Lakay Roberts has been using a walker at New Caney Independent School in Montgomery County, Texas, for the past two years. The 5-year-old has cerebral palsy and needs the device to move around, but after falling in the parking lot because her walker collapsed, the school has said the walker is “unsafe” and she can’t use it in school.
Lakay’s mother, Kristi Roberts, plans to file a suit against the school for denying her daughter use of a device she obviously needs. She likened the incident to a student falling on the playground during a conversation with Kings Manor Elementary School special education director Gary Lemley, and asked whether he asks students who fall during recess to take their shoes off and buy new ones. Lemley responded,
“No, m’am, they’re not using walkers.
“Basically she can’t use the walker because we don’t think it’s safe,” Lemley told her. When Lakay’s mother asks why it isn’t safe, he responded, “I just told you. We don’t feel it’s safe any longer.”
Unless Lakay’s walker has proven to be faulty, this seems like a ridiculous ban. Support for Lakay has been growing strong as word of this situation has spread. Elise Hough, CEO of special needs nonprofit Easter Seals Houston, told KPRC-TV the school district has an obligation to provide a safe school environment for Lakay and other students.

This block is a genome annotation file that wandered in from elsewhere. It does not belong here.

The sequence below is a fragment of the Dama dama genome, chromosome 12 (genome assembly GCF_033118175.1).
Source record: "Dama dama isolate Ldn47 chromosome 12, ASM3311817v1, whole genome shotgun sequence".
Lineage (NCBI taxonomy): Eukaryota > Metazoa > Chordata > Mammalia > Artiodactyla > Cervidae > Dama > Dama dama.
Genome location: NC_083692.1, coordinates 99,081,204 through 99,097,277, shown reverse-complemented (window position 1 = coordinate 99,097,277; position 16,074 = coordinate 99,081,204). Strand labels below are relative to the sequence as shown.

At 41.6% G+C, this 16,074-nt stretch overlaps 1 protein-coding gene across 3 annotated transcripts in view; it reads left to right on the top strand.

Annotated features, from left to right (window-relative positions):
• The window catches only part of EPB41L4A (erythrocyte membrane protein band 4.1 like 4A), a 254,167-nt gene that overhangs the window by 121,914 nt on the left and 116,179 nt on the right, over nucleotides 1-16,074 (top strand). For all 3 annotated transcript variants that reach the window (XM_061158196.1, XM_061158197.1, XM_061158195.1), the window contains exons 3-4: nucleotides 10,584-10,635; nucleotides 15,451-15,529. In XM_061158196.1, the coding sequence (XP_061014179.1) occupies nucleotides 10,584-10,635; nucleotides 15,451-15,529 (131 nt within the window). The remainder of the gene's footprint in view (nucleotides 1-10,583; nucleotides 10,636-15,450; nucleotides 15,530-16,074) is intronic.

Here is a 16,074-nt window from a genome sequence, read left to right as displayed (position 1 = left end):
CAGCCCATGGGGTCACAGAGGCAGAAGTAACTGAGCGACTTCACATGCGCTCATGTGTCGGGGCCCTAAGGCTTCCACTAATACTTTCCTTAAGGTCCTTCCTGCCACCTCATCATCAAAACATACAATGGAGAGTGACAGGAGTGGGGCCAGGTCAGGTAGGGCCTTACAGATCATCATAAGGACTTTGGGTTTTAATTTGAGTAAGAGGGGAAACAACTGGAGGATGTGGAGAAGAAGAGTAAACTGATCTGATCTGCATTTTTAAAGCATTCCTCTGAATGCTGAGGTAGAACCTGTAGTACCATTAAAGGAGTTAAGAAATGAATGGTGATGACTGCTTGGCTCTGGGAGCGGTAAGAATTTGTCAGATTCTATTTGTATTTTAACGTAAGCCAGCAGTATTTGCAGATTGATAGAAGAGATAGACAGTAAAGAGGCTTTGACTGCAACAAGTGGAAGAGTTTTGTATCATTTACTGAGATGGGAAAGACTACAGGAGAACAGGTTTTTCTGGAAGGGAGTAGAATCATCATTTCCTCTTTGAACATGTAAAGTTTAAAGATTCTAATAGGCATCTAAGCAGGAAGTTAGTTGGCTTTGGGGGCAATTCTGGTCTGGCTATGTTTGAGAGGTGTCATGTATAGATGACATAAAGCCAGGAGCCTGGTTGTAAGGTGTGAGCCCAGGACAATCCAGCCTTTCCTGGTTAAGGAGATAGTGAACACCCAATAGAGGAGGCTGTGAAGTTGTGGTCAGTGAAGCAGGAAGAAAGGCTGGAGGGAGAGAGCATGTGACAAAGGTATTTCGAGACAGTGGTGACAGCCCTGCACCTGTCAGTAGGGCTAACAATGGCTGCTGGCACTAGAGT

“You don’t tell somebody you trip on your feet so chop ‘em off to come to school, you’re safer in a wheelchair,” she said. “For a person with a disability, their assistive technology is like an extension of their body.”
Kristi hopes filing a lawsuit will get the results she’s seeking and that her daughter needs.
“I want Gary Lemley to resign. I’d like an apology, and I would like her to use her walker again and get things changed in the special education department,” she said.
So far, Lakay’s school hasn’t commented on the details of their decision, instead they’ve defending themselves against the recording of the conversation between Kristi and Greg Lemley.
“It is important to know that the video and audio recording at issue was not sanctioned or authorized by the District to be released for public dissemination,” they said in a statement. “Furthermore, the District does not agree that the recording at issue here is a complete recounting of the entire underlying confidential discussion and is therefore neither representative nor accurate towards explaining the District’s ongoing efforts to serve its students.”
They’re going to have to do better than that.
What do you think about this case? Should the special education director resign?
Brande Victorian is a blogger and culture writer in New York City. Follower her on Twitter at @be_vic.
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